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Barrett, W.G. (1956). Swift and Carroll. A Psychoanalytic Study of Two Lives: By Phyllis Greenacre, M.D. New York: International Universities Press, Inc., 1955. 306 pp.. Psychoanal Q., 25:94-98.

(1956). Psychoanalytic Quarterly, 25:94-98

Swift and Carroll. A Psychoanalytic Study of Two Lives: By Phyllis Greenacre, M.D. New York: International Universities Press, Inc., 1955. 306 pp.

Review by:
William G. Barrett

Any psychological study of a revered author is certain to evoke resentment to the point of open hostility among his admirers. A psychoanalytic study, no matter how cautious and gentle, will inevitably produce strong, even fulminating, reactions. Nor are psychoanalysts themselves immune to such responses when their literary favorites are subjected to pathographic study: resistances become as persistent as the grin of the Cheshire cat, as invisible as its body. Dr. Greenacre has trodden upon hallowed ground, for there are few whose childhood memories are not enriched by association with Gulliver and Alice and whose later years are not mellowed by rereading these more than twice-told tales. Must we be present at the autopsy of our beloved Alice? Must we pry into the unfragrant pregenital darkness of our stalwart Gulliver/ Indeed, as psychoanalysts we must; but let us be thankful that the author of this book is objective without being cold, learned but humble, ingenious without flamboyance, and confers dignity rather than humiliation upon the objects of her psychological dissection.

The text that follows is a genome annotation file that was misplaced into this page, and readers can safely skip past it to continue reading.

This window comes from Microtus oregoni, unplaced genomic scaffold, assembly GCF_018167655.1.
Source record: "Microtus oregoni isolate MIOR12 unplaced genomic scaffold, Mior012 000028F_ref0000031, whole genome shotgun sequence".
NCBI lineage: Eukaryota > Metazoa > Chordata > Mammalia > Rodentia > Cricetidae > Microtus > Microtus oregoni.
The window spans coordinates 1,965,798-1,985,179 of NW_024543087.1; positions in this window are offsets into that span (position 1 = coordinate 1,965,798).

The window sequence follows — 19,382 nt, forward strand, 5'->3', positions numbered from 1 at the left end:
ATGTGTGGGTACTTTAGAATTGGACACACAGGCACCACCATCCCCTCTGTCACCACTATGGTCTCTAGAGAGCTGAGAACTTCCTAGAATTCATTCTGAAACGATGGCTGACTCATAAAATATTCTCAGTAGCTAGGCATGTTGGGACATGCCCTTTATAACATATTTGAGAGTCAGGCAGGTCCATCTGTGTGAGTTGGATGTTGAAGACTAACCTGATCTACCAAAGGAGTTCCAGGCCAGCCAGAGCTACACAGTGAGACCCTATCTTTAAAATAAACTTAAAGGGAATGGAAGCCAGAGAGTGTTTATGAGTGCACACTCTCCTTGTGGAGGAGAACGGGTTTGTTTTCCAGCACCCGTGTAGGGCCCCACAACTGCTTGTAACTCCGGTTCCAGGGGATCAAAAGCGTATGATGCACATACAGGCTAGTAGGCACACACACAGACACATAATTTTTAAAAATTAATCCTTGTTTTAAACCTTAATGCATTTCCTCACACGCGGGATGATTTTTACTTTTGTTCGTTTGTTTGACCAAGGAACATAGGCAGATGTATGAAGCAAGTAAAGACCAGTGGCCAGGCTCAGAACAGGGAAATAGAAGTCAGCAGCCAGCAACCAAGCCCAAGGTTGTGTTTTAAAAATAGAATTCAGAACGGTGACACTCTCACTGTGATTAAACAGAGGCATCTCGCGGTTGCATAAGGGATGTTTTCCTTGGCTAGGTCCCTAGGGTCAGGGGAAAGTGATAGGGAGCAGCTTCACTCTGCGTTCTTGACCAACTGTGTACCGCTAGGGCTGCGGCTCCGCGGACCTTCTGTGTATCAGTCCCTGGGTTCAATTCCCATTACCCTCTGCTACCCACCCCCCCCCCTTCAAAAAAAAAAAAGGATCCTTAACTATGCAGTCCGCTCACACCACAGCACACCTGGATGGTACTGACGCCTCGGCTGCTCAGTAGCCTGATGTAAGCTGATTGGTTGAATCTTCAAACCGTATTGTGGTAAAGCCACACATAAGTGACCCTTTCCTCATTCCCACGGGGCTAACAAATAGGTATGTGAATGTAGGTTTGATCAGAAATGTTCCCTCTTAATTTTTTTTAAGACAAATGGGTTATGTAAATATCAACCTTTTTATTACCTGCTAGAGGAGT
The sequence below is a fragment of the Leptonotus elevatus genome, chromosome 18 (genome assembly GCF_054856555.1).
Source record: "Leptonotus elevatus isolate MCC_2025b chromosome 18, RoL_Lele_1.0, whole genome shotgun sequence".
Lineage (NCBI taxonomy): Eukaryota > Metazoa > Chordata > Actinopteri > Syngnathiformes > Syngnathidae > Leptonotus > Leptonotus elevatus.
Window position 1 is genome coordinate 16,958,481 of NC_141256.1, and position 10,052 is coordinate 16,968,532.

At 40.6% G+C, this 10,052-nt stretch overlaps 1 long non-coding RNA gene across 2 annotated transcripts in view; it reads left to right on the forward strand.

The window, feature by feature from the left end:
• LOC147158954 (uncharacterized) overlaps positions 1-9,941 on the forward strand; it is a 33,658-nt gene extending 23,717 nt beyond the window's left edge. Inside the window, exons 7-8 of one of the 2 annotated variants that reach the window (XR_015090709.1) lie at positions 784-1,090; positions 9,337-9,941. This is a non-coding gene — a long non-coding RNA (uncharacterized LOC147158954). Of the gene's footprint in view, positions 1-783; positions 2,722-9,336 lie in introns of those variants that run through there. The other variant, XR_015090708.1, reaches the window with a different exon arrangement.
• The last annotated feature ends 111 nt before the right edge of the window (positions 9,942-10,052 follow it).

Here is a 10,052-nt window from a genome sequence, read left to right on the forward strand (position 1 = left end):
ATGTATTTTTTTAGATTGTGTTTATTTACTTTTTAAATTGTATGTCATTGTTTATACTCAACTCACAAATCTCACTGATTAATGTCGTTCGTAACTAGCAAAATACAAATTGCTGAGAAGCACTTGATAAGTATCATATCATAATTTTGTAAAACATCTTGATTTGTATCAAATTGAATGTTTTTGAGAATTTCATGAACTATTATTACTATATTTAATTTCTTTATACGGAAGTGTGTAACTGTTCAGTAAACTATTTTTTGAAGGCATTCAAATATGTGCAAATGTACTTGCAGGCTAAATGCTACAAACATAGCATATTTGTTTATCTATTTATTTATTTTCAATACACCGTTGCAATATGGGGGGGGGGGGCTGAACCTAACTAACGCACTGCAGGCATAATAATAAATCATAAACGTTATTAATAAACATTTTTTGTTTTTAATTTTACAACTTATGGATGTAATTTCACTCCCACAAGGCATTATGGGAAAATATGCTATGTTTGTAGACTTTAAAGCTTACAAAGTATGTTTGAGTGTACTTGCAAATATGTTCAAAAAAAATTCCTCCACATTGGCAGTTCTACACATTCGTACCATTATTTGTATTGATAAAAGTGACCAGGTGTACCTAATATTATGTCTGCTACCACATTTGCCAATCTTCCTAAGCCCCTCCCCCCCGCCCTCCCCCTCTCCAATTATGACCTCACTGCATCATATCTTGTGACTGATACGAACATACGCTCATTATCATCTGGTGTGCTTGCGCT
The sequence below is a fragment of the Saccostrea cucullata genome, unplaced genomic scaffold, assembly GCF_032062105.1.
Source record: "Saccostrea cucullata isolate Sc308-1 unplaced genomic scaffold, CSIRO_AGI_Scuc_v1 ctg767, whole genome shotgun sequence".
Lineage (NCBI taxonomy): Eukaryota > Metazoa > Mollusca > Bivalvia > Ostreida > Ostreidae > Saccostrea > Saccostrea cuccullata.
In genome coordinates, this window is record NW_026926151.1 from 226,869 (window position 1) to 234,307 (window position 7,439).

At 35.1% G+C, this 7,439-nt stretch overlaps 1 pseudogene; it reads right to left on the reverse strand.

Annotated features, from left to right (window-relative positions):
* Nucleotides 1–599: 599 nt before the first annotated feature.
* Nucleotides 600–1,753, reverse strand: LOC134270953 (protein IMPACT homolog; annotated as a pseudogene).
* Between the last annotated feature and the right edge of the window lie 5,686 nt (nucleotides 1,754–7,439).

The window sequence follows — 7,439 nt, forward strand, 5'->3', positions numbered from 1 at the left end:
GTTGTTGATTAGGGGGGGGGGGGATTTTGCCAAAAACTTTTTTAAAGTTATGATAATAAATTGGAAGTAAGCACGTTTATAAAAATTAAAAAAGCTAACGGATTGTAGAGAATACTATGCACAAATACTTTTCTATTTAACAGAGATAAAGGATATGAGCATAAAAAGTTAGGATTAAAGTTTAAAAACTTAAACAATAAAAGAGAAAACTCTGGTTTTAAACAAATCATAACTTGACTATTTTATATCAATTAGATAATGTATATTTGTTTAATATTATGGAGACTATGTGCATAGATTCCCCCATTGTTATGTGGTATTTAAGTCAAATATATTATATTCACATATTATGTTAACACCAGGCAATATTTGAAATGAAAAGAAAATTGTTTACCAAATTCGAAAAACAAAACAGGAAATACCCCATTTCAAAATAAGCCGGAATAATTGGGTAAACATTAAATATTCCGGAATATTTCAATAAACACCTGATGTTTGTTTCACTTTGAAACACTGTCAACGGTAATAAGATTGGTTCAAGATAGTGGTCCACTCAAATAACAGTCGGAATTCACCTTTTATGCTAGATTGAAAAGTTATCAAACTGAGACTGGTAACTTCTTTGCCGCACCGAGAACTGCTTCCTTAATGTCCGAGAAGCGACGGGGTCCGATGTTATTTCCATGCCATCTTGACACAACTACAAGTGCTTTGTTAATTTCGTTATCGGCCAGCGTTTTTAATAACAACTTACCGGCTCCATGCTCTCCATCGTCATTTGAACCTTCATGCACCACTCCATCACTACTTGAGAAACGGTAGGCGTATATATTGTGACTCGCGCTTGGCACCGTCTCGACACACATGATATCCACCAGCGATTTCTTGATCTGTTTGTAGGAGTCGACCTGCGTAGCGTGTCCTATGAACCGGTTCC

Swift and Carroll, one hundred and sixty-four years apart in time, are bound together by their genius for presenting in classical form many of the cruder fantasies of childhood. This psychoanalytic study of two lives, however, rests on a specific similarity in the paramount peculiarity of these authors' best known characters: their frequently changing size. Dr. Greenacre had discovered that among her patients those 'subject at certain critical periods in early life to external stresses of a nature which upset the integrity of the self-perception' suffered an impairment of the body image which might appear in 'disturbed subjective sensations of changing size of the total body or of certain body parts'.

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